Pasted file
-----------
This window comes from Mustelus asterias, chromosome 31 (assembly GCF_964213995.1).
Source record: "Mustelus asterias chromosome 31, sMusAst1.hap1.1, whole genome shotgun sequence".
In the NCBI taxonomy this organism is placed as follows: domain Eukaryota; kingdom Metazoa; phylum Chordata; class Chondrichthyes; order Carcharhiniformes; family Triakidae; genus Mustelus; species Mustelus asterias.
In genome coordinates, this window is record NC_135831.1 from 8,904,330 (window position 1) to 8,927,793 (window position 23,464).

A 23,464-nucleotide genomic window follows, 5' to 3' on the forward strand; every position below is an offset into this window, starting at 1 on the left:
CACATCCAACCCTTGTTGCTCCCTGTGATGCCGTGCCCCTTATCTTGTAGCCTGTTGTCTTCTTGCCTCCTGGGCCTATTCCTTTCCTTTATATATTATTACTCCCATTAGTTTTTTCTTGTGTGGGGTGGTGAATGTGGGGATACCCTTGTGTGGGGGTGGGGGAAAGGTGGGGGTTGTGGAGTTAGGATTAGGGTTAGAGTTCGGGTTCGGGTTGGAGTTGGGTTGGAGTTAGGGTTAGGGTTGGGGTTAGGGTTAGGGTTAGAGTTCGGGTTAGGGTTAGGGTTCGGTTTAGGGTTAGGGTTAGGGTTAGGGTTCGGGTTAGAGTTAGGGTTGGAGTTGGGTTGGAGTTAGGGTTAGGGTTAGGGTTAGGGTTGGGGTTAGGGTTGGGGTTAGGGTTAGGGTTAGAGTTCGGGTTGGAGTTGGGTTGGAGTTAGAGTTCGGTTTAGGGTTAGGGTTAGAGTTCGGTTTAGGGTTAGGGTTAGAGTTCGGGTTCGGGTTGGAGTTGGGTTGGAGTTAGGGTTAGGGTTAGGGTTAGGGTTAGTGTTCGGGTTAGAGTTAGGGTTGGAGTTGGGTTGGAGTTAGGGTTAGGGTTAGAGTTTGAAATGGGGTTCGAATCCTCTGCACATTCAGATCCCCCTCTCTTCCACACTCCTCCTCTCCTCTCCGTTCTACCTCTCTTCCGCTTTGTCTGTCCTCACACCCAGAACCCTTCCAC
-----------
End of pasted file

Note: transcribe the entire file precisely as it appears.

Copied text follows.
This window comes from Mustelus asterias, chromosome 31 (assembly GCF_964213995.1).
Source record: "Mustelus asterias chromosome 31, sMusAst1.hap1.1, whole genome shotgun sequence".
In the NCBI taxonomy this organism is placed as follows: domain Eukaryota; kingdom Metazoa; phylum Chordata; class Chondrichthyes; order Carcharhiniformes; family Triakidae; genus Mustelus; species Mustelus asterias.
In genome coordinates, this window is record NC_135831.1 from 8,904,330 (window position 1) to 8,927,793 (window position 23,464).

A 23,464-nucleotide genomic window follows, 5' to 3' on the forward strand; every position below is an offset into this window, starting at 1 on the left:
CACATCCAACCCTTGTTGCTCCCTGTGATGCCGTGCCCCTTATCTTGTAGCCTGTTGTCTTCTTGCCTCCTGGGCCTATTCCTTTCCTTTATATATTATTACTCCCATTAGTTTTTTCTTGTGTGGGGTGGTGAATGTGGGGATACCCTTGTGTGGGGGTGGGGGAAAGGTGGGGGTTGTGGAGTTAGGATTAGGGTTAGAGTTCGGGTTCGGGTTGGAGTTGGGTTGGAGTTAGGGTTAGGGTTGGGGTTAGGGTTAGGGTTAGAGTTCGGGTTAGGGTTAGGGTTCGGTTTAGGGTTAGGGTTAGGGTTAGGGTTCGGGTTAGAGTTAGGGTTGGAGTTGGGTTGGAGTTAGGGTTAGGGTTAGGGTTAGGGTTGGGGTTAGGGTTGGGGTTAGGGTTAGGGTTAGAGTTCGGGTTGGAGTTGGGTTGGAGTTAGAGTTCGGTTTAGGGTTAGGGTTAGAGTTCGGTTTAGGGTTAGGGTTAGAGTTCGGGTTCGGGTTGGAGTTGGGTTGGAGTTAGGGTTAGGGTTAGGGTTAGGGTTAGTGTTCGGGTTAGAGTTAGGGTTGGAGTTGGGTTGGAGTTAGGGTTAGGGTTAGAGTTTGAAATGGGGTTCGAATCCTCTGCACATTCAGATCCCCCTCTCTTCCACACTCCTCCTCTCCTCTCCGTTCTACCTCTCTTCCGCTTTGTCTGTCCTCACACCCAGAACCCTTCCAC